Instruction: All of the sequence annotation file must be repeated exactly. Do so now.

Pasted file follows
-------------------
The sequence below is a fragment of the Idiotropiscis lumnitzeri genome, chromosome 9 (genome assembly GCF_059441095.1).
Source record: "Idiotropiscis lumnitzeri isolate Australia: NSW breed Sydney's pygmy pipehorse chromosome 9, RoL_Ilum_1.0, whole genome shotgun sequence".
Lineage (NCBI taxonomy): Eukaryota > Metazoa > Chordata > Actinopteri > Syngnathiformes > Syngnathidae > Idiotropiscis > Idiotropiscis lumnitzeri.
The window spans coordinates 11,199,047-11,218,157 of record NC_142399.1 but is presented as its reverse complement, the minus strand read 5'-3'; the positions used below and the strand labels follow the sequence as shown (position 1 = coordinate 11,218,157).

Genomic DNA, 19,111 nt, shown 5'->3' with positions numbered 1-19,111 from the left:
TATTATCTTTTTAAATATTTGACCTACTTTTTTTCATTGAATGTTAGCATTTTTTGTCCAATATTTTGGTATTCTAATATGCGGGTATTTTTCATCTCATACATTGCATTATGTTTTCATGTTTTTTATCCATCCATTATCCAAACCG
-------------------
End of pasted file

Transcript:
The sequence below is a fragment of the Idiotropiscis lumnitzeri genome, chromosome 9 (genome assembly GCF_059441095.1).
Source record: "Idiotropiscis lumnitzeri isolate Australia: NSW breed Sydney's pygmy pipehorse chromosome 9, RoL_Ilum_1.0, whole genome shotgun sequence".
Lineage (NCBI taxonomy): Eukaryota > Metazoa > Chordata > Actinopteri > Syngnathiformes > Syngnathidae > Idiotropiscis > Idiotropiscis lumnitzeri.
The window spans coordinates 11,199,047-11,218,157 of record NC_142399.1 but is presented as its reverse complement, the minus strand read 5'-3'; the positions used below and the strand labels follow the sequence as shown (position 1 = coordinate 11,218,157).

Genomic DNA, 19,111 nt, shown 5'->3' with positions numbered 1-19,111 from the left:
TATTATCTTTTTAAATATTTGACCTACTTTTTTTCATTGAATGTTAGCATTTTTTGTCCAATATTTTGGTATTCTAATATGCGGGTATTTTTCATCTCATACATTGCATTATGTTTTCATGTTTTTTATCCATCCATTATCCAAACCG